Gandalf's light led them onward, into the great cavern. It had suddenly become a dangerous race against the perils of the unknown dark, and they forced the last ounce of energy into their flying pace as they faced the last leg of the horrible journey. All around them was screeching and howling as shadows moved in the dark. A great calamity of falling feet echoed through the cave. They reached the central road and ran harder. Now the swirling black around was taking form, and the Orcs were swarming like insects. They climbed down the pillars through holes in the ceiling, descending the stone in mass hordes like spiders. All around the army gathered, closing them in, till they could go no further.
The Fellowship backed into itself as the Orcs circled around them. The army seemed to stretch infinitely in all directions, hiding in the black but the screams were distant enough to suggest an immense size. Aragorn could only see what Gandalf's light illuminated, but that alone was enough to worry him. They were completely surrounded and there would be no chance to escape. The other end of the road seemed so far. Would this nightmare never end?
All around the demons were tightly packed, their gruesome faces alive with the promise of a bloody feast. They hissed and screeched, causing the Hobbits to wince fearfully, and poked at the group with their swords and spears. Aragorn clenched his hands tighter about the warm hilt of his blade, his quick eyes turning to any Orc that ventured too close. Legolas had taken aim, though holding the posture was a struggle for him, his right hand slick with his own blood. Gimli let out a howl of frustration at the grim situation.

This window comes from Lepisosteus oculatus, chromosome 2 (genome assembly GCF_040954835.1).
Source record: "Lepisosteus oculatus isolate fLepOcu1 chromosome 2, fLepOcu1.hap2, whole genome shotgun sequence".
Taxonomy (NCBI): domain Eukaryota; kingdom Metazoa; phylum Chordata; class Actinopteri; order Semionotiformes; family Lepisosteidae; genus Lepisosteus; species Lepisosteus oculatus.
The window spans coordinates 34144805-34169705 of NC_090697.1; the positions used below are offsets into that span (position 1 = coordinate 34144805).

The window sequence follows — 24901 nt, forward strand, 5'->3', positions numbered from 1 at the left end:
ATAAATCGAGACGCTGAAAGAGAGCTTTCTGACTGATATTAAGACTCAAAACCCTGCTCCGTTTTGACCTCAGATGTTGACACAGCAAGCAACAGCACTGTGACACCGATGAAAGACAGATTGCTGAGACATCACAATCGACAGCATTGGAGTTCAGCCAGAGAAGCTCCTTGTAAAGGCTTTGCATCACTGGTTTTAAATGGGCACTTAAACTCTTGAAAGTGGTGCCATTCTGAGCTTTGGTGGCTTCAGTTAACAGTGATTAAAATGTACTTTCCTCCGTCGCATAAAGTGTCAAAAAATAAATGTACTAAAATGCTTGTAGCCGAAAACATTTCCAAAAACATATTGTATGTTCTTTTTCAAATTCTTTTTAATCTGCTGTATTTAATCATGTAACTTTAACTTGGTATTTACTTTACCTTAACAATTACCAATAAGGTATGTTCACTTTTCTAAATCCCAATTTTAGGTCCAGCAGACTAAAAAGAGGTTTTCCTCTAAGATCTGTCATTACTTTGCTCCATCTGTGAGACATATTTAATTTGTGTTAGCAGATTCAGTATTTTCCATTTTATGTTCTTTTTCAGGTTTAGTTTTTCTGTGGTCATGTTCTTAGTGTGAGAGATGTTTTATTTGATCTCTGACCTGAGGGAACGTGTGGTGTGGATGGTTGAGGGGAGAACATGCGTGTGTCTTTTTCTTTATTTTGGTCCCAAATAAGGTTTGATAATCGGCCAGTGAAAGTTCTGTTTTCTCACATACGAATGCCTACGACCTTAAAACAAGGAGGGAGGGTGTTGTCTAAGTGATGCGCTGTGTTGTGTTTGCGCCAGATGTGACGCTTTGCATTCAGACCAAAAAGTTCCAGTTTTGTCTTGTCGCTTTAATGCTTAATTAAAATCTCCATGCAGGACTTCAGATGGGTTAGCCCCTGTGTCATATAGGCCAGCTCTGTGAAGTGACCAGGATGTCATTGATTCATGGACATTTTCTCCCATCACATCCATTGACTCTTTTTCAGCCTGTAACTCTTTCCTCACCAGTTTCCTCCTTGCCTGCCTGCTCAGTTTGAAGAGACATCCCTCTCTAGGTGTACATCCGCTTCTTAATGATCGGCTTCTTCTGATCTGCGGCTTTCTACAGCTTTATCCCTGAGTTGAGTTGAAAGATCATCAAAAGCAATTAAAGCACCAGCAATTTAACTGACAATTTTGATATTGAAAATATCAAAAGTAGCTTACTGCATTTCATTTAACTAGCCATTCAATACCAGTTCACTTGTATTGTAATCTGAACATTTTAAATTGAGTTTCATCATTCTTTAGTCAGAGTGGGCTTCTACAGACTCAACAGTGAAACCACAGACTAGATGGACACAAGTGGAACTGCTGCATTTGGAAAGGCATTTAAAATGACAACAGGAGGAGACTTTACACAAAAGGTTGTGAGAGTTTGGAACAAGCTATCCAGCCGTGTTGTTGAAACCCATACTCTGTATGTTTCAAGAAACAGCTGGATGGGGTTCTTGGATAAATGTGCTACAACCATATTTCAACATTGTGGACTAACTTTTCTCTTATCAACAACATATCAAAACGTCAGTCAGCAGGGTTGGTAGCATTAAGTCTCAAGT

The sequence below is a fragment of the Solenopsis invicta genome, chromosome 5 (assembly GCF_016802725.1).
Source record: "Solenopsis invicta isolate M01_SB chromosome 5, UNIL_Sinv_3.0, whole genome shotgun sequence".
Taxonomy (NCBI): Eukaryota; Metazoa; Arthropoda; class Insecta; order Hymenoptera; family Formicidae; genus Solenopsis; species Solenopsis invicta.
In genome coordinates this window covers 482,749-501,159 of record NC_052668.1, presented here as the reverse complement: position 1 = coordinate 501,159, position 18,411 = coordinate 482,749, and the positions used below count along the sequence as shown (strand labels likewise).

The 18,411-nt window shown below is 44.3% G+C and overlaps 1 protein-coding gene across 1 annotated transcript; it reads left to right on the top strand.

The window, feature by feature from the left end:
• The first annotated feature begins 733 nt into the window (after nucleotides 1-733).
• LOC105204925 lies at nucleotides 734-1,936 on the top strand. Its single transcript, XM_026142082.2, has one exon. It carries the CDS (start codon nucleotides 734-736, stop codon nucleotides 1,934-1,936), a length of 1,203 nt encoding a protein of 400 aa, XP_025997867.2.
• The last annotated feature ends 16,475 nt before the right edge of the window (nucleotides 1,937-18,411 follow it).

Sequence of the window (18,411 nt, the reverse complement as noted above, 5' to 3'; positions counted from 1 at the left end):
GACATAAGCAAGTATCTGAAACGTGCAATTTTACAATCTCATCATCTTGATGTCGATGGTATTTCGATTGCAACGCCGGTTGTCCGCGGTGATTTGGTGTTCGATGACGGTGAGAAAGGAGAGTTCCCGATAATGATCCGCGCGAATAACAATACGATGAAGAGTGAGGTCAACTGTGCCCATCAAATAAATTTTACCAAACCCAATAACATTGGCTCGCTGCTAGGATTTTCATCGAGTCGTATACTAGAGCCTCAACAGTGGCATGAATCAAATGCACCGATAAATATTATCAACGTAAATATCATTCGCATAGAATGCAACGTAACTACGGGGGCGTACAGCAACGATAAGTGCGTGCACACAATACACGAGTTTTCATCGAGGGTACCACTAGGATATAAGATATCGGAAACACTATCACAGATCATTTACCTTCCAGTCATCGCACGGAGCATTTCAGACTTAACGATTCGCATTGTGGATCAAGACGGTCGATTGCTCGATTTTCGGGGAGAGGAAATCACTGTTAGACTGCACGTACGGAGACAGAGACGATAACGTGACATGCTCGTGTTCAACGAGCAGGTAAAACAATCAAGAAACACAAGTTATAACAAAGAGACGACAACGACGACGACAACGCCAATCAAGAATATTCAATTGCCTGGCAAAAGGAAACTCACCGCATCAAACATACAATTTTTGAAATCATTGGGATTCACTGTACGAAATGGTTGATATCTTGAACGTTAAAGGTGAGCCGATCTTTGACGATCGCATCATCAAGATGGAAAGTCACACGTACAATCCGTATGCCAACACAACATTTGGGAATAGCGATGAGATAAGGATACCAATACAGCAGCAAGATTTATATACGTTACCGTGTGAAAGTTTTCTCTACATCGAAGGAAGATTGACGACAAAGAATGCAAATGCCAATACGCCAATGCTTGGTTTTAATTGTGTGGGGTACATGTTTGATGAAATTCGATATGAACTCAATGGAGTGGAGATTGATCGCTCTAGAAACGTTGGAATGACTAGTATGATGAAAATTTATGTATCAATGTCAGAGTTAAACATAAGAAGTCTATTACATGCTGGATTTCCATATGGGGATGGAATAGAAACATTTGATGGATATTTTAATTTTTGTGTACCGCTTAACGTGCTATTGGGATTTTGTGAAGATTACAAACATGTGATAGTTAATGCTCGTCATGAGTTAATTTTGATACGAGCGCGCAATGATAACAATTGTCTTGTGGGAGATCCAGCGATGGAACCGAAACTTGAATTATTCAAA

Abruptly there came a low rumble, a guttural roar that deafened them. Gandalf turned to its source, the wizard's face growing pale and fearful. As the echo faded, the Orcs shrieked in what could only be terror, frantically scattering then as quickly as they had come. When they left the sphere of light surrounding the group, fleeing to the dark places whence they had surfaced, their laughter and cries grew distant and quieter. Another vicious snort reverberated through the cavern, and a hellish orange light appeared at one end.
Aragorn felt no relief to assuage his horror for whatever had chased away the Orcs was terrible enough to drain the blood from Gandalf's face. The fiery light grew brighter, closer, and another snarling growl issued from it. Legolas' aim shifted from one fleeing Orc to another as they ran, but he slowly lowered his bow as if in realization that what approached would not be felled by simple arrows. Frodo's face was white. The sound of the small creature's winded gasping was seemed amplified a thousand times in the sudden and eerie quiet.
Gandalf was deeply solemn, almost frightened. Boromir's eyes were darting from the wizard to the menace ahead. "What is this new devilry?" he asked, trepidation in his voice.
The group was silent save for the whisper of unknown words on the old man's breath. Glances were shared but little comfort was found, for it was clear from Gandalf's sad reluctance and the creature's own vile and ominous presence that a greater danger than they had ever before faced had found them in the dark of Moria.